1. ANNUAL LEAVE THAT EXCEEDS THE MINIMUM FOUR WEEKS MAY NOT BE CARRIED OVER WHEN THE EMPLOYEE IS UNABLE TO WORK DUE TO SICKNESS
Judgment of the Court of Justice of the European Union (Grand Chamber) of 19 November 2019, Cases C-609/17 and C-610/17
The Court of Justice of the European Union has stated that each Member State should decide whether, through national rules or collective bargaining agreements, employees are entitled to take paid annual leave exceeding the minimum period of four weeks, as well as the conditions for granting and extinguishing those additional days of leave.
Consequently, two distinct areas of holiday entitlement have been created, (i) the minimum period of four weeks guaranteed by Directive 2003/88 and covered by the guarantees set out in EU law, and (ii) the additional period granted by the national rules of each Member State that fall outside the scope of the Charter of Fundamental Rights of the European Union.
2. THE EUROPEAN COURT OF HUMAN RIGHTS alters ITS JUDGMENT
Judgment of European Court of Human Rights (Grand Chamber) of 17 October 2019 in López Ribalda and others v. Spain (Applications Nos. 1874/13 and 8567/13)
According to the European Court of Human Rights, neither Article 8 (right to respect for private and family life) of the European Convention on Human Rights nor Article 6.1 (right to a fair hearing in the event of a dismissal) were violated when several employees, who were recorded with covert video surveillance cameras, were dismissed for stealing at the workplace.
3. THE OBJECTIVE DISMISSAL OF AN EMPLOYEE FOR JUSTIFIED BUT SPORADIC ABSENCES FROM WORK IS CONSTITUTIONAL
Judgment of the plenary of the Constitutional Court of 16 October 2019
The Constitutional Court has stated that a legal provision that authorises an employer to terminate a labour relationship due to absenteeism derived from short and sporadic illnesses by an employee is constitutional. The action of unconstitutionality was brought after a company dismissed an employee who had been absent from work for more than twenty percent of her working hours in a two-month period.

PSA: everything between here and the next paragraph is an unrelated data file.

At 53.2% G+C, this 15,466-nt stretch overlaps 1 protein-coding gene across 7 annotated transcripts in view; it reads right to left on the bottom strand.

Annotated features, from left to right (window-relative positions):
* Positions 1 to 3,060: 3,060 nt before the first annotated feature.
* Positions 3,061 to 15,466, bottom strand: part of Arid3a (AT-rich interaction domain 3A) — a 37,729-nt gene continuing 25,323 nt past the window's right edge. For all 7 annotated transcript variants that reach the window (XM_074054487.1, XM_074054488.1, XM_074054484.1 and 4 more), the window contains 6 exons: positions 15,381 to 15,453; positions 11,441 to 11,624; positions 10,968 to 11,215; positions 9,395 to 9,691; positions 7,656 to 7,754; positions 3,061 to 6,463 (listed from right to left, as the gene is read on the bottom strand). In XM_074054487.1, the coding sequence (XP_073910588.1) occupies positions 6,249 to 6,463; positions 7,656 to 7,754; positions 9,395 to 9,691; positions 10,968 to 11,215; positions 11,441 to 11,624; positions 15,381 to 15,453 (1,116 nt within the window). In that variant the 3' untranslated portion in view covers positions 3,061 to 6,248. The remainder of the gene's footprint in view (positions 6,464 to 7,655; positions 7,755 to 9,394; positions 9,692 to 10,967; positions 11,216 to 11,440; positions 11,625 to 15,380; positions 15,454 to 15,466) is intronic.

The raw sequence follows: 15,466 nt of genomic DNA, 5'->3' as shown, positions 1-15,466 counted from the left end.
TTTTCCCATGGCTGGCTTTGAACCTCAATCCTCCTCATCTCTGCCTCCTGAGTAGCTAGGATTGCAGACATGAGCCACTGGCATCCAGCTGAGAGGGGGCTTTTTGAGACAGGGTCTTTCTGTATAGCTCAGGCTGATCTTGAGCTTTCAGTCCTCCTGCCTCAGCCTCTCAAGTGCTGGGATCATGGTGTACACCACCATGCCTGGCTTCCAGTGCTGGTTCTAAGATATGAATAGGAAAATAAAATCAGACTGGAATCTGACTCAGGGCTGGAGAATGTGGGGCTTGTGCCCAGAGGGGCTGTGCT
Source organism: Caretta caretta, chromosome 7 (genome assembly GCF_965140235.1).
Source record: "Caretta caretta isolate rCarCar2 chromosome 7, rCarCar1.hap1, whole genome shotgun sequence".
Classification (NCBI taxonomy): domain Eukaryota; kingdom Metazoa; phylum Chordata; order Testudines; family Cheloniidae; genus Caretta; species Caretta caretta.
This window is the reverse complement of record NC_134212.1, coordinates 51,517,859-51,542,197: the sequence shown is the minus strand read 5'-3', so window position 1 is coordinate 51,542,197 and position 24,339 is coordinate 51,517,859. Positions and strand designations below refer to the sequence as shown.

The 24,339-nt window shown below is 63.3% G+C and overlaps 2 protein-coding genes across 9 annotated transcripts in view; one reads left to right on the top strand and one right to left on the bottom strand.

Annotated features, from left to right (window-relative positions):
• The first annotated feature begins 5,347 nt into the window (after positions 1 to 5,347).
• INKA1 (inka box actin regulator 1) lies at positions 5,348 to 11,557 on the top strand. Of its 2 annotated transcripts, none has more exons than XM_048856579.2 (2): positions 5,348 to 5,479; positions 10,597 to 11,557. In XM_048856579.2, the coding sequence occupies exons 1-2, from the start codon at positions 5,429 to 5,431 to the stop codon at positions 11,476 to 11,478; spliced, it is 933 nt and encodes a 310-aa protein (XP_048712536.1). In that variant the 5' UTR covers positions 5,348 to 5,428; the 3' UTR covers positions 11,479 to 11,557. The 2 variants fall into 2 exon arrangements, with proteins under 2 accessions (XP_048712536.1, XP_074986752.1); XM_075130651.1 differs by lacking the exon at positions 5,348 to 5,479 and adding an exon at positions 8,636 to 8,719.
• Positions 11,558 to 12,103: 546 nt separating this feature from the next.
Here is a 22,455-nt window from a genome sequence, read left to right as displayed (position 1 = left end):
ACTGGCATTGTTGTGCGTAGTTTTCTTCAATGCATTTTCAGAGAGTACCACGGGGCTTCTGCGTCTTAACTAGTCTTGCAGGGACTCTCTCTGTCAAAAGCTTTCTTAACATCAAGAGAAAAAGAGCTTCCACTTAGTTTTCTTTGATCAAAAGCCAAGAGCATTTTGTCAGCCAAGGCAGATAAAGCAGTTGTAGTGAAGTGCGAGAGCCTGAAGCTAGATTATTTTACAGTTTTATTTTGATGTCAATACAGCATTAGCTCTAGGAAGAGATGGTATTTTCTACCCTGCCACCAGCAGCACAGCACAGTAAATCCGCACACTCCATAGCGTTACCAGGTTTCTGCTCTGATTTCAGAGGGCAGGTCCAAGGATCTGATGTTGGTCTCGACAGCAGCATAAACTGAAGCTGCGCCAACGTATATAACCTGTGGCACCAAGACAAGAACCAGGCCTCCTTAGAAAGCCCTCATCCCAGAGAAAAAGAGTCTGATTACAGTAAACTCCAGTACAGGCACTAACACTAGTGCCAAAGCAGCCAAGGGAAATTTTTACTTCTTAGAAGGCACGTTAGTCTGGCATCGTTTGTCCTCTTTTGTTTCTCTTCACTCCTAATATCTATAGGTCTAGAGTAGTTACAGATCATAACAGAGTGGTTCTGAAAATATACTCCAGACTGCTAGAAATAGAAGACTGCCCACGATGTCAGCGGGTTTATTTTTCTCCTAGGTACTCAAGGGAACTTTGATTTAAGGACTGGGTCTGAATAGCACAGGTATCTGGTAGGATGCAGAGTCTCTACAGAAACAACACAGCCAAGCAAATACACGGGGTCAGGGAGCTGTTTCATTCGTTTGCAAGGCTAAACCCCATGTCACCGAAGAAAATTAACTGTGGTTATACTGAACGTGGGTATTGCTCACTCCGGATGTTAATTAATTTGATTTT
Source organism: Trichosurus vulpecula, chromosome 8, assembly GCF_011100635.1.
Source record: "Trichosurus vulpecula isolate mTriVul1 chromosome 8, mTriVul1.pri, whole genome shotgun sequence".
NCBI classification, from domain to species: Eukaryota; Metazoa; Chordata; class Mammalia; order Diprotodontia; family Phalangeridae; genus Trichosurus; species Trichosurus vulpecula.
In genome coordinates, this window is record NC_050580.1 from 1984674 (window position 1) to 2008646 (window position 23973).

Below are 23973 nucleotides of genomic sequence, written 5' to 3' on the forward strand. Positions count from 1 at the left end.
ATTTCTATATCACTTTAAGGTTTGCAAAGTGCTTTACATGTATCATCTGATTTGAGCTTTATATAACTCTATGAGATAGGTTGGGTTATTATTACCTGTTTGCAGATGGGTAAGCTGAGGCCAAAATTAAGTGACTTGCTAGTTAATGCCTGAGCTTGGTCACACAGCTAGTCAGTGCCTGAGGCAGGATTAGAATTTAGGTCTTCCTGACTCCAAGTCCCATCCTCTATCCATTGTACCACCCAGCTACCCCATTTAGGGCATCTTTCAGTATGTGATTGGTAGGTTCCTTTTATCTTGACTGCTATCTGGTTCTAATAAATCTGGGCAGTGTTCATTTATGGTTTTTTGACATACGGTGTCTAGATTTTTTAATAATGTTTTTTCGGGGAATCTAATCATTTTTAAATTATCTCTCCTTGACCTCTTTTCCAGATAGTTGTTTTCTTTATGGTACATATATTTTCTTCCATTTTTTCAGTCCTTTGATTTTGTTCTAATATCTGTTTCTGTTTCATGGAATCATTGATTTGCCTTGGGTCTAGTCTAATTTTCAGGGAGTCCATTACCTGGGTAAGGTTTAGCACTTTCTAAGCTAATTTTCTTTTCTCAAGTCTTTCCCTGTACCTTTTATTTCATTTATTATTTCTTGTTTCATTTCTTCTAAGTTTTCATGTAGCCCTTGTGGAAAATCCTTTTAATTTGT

The Constitutional Court has clarified that with regard to objective dismissal for absenteeism, the lawmaker intended to strike a balance between the legitimate interest of the company in mitigating the onerous nature of absences from work, derived from the defence of productivity and business freedom, and protecting the health and safety of employees.
4. COMPENSATION for TERMINATION OF A senior executive CONTRACT FOLLOWING the EMPLOYER’s WITHDRAWAL from the contract IS TAX-EXEMPT
Judgment of the Contentious-Administrative Chamber of the Supreme Court of 5 November 2019
The Supreme Court has clarified that if a senior executive contract is terminated due to the employer’s withdrawal, the severance pay of seven days' salary per year of employment is exempt from personal income tax.
5. NO OBLIGATION TO PROVIDE EMPLOYEES with THE RESULTS OF THEIR PERFORMANCE APPRAISAL during A COLLECTIVE DISMISSAL PROCEDURE CONSULTATION PERIOD
Judgment of the Labour Chamber of the Spanish National Court of 16 October 2019
The Spanish National Court has clarified that employers are under no obligation to provide employees potentially affected by a collective dismissal with their performance appraisals during the consultation period because article 51 of the Statute of Workers (on collective dismissals) is silent on this matter. Employers are only compelled to specify the criteria that they will use to select the employees that will be dismissed under the collective dismissal procedure.
6. DISMISSING an EMPLOYEE for the UNION ACTIVITY OF HER PARTNER IS NULL
Judgment of the Labour Chamber of the High Court of Justice of the Canary Islands of 29 August 2019
The High Court has held that an employee’s disciplinary dismissal for intentional and continual decline in work performance is null because it was discriminatory as it was based on the her partner’s ties to a trade union. The High Court has considered the dismissal to be a reprisal for the employee's partner having filed a complaint with the Labour and Social Security Inspectorate and taken legal action against the company in exercising his trade union activity.
7. DISMISSING AN EMPLOYEE FOR SUPERVENING Incompetence CANNOT BE BASED solely on A REPORT BY the EXTERNAL PREVENTION SERVICEs
Judgment of the Labour Chamber High Court of Justice of the Basque Country of 11 June 2019
The High Court has held that an employee cannot be dismissed for supervening incompetence based solely on a medical report issued by the external prevention services that certifies the employee's lack of skill. Dismissals on these grounds require more compelling evidence and detailed information about the employee’s incompetence. The High Court has declared the dismissal unfair as the employment contract had been terminated based exclusively on what the High Court has considered to be secondary information.